=

weight of ice (g)

=

length of ice sample (cm)

density of ice 0.9 g/cm3

=

ri

p

=

3.14.

Alternatively, if the ice is melted and the volume of water is measured,

+

(2)

4 πρi L

2

where *V *= volume of melted ice (cm3)

rw = density of water 1.0 g/cm3.

Any consistent set of units can be used in the above calculations. In English units the densities of

ice and water are 56 and 62.4 lb/ft3, respectively.

As Eq. 1 and 2 indicate, the equivalent uniform ice thickness represents the ice load. Be-

cause uniformly thick ice forms the most

compact ice accretion, *t *will always be less

than the maximum thickness of the ice accre-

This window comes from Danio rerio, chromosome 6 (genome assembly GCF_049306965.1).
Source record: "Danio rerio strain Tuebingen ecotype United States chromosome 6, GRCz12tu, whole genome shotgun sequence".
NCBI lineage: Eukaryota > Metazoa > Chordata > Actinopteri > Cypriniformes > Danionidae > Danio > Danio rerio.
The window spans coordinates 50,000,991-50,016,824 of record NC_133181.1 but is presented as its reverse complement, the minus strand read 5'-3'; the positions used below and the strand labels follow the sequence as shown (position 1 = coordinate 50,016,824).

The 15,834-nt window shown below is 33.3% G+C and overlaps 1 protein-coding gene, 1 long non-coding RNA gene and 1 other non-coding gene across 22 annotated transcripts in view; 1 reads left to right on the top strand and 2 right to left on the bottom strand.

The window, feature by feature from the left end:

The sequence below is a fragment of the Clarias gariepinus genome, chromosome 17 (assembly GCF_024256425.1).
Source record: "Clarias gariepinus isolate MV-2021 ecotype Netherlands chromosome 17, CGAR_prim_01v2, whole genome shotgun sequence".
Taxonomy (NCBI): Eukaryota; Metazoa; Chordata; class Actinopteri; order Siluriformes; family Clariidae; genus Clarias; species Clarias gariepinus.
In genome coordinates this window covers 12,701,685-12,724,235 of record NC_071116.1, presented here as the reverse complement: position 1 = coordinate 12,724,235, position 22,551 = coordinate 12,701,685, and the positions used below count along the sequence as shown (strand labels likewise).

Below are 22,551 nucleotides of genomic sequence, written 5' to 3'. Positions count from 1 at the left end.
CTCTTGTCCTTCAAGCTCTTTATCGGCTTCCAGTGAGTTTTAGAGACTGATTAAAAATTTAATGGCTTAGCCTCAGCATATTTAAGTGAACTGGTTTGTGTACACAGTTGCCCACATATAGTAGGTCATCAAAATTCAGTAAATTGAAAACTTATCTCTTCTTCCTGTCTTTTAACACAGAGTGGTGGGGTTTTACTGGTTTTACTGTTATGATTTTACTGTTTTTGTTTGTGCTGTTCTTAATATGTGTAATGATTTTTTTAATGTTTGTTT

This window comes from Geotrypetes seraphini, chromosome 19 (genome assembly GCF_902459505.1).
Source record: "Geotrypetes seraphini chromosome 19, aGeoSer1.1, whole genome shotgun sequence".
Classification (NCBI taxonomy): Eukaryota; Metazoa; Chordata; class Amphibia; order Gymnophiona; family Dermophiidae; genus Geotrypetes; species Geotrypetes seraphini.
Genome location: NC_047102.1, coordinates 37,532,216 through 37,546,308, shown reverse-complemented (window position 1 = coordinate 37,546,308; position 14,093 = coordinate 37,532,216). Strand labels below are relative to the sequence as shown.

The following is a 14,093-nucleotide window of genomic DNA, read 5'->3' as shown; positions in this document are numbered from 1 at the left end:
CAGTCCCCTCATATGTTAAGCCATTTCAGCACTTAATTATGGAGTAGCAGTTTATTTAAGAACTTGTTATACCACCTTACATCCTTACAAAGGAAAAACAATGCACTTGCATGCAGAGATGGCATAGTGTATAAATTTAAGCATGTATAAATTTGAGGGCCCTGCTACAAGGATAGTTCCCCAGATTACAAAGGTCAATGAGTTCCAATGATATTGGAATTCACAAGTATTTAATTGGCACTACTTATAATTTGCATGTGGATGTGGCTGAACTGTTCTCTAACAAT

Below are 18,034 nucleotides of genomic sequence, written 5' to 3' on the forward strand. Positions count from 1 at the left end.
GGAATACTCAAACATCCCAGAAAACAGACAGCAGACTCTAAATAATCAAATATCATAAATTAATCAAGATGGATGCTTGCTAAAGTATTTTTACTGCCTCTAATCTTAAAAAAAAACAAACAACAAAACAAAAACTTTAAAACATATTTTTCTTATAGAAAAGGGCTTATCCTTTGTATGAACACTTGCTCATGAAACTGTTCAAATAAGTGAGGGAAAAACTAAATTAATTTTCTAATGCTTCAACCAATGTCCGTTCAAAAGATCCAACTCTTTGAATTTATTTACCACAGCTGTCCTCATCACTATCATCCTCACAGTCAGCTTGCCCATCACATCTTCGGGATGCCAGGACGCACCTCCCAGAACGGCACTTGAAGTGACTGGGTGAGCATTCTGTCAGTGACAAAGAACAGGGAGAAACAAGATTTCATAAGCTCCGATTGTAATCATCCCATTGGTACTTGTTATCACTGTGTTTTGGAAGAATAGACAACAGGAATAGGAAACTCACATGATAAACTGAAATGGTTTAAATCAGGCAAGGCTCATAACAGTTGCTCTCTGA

tion. The actual load, expressed as the weight

of ice per unit length, corresponding to a

specified uniform ice thickness, increases

with the size, or diameter, of the wire or angle

member or branch (Fig. 10). For example, 1-

in. uniform ice thicknesses on 0.5-in. wires,

1.5-in. conductors, and 3.5- 3.5- 1/2-in.

angles weigh 2, 3, and 7 lb/ft, respectively.

In the next section the calculation of ice

loads from hourly weather data using ice

accretion models is discussed. The derivation

of the formula used in the simple model

emphasizes the utility of describing ice loads

from freezing rain in terms of the equivalent

uniform ice thickness.

Because ice loads are difficult to measure,

they are often estimated by applying ice

accretion models to weather data. The weath-

er elements that are required for modeling the

accretion of ice in freezing rain are the

present weather code, which indicates wheth-

amount, and wind speed. Many models also

use air temperature and some use dew-point

9

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